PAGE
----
You seemed to conclude "collectivist indifference" from a feature you find similar between fascism and communism - "state oriented dictatorship". Even if this was a common feature (which I don't accept), lumping them together (with the nominal "exception" of economics) on the basis of a shared feature is just arbitrary. To put it simple, there are no two things that don't have anything in common. You may list perceived or real common features between fascism and communism and I can do the same with fascism and, say, social-democracy or conservatism. At best this may accumulate data to be analysed and to be put into a context, but such doesn't constitute an analysis by itself.

Politically, I do think Communism and Fascism have been similar. While yes, economically they have differed, but I don't see any different between getting sent to a Fascist death camp or a communist gulag.


What do you think politics is? I think it's about the ways how people organise themselves in a society, and it's a high time for me to know if it's here where our disagreement boils down to. But if there's no fundamental disagreement here, then how do you exclude economy from the sphere of politics? Economy is definitely a component (I'd say the foundation or base) of society, not something "outside" or independent of it.

I think you're making a moralistic argument with the "death camp or gulag" thing, rather than proving a political similarity. It was not some abstract individual who was sent to the death camps or "gulags" but real people of very real groups. What was the difference in these two cases, if not political?

Besides, honestly I don't believe you wouldn't choose going to prison labour camp instead of a nazi death camp if those really were the only options available to you.

This is what I am evaluating, not Marxist vs. Fascist literature.


Yes I know that. What I'm asking you to do is to compare communist and fascist regimes by looking at how they function vis a vis the economic base of the society, because that's what determines the political content of the two.

You really think Stalin's paranoid Russia and Hitler's Germany were that different?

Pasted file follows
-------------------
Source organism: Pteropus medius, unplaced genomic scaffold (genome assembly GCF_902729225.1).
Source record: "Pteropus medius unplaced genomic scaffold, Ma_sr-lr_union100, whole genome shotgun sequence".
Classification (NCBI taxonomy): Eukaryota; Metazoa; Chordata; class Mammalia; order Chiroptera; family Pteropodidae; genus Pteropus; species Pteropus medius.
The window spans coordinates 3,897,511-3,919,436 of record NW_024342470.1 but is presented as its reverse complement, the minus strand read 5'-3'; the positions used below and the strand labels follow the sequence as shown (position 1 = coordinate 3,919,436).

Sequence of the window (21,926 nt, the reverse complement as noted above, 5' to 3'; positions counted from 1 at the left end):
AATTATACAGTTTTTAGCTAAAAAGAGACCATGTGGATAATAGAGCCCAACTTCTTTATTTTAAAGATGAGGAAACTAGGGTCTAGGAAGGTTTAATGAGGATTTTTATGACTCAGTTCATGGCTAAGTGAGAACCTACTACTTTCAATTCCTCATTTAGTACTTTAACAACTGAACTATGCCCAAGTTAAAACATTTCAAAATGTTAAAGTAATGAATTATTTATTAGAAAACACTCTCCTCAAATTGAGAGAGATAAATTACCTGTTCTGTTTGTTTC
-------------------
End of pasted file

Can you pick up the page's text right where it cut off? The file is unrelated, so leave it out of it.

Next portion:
Again you include moral judgements like "paranoid". Yes the two were completely different and I bet you're not as ignorant about history as your question would imply. One was a capitalist state (without parliamentarianism) and the other a socialist state. The social conditions on which both regimes were formed were completely different, almost from "another era".
User avatar
By Quercus Robur
#1504227
Why don't you consider fascism an deology?
I have to say I don't know very much about it, but it strikes me as a lable of convenience for illiberalism.
User avatar
By Gletkin
#1504573
Meistro1 wrote:Fascism, Communism, Socialism - these isms are all just subsets of 'Collectivism' - the ideology that views people as part of groups instead of as individuals.

Agree or disagree?

Businesses aren't groups?

People can cut the political cake in all sorts of ways to cast dispersion on certain ideologies by making hackneyed comparisons based on just one or two aspects.

Now turning the knife:

Fascism, National Socialism, and capitalism have more in common with each other than socialism or communism based on their disbelief in egalitarianism and belief in competition in one form or another between people.

Up until the 1960s the western capitalist democracies also believed in White supremacy as the Fascists and Nazis did. They weren't as extreme but their views were essentially the same.

NetsNJFan87 wrote:You really think Stalin's paranoid Russia and Hitler's Germany were that different?

But I may be wrong; educate me.

Well for one thing Hitler was committed to the utter extermination of all Jews and Stalin wasn't.

It never ceases to amaze me how some Jews could belittle the differences between Stalin and Hitler. Under Stalin you have a chance at life. Under Hitler, you don't. Period.
User avatar
By pikachu
#1504579
Fascism, National Socialism, and capitalism have more in common with each other than socialism or communism based on their disbelief in egalitarianism and belief in competition in one form or another between people.

Liberals tend to believe in some weird sort of egalitarianism which only they understand. It's called "equality before the law" and sometimes also "equality of opportunity" or some bulshit like that.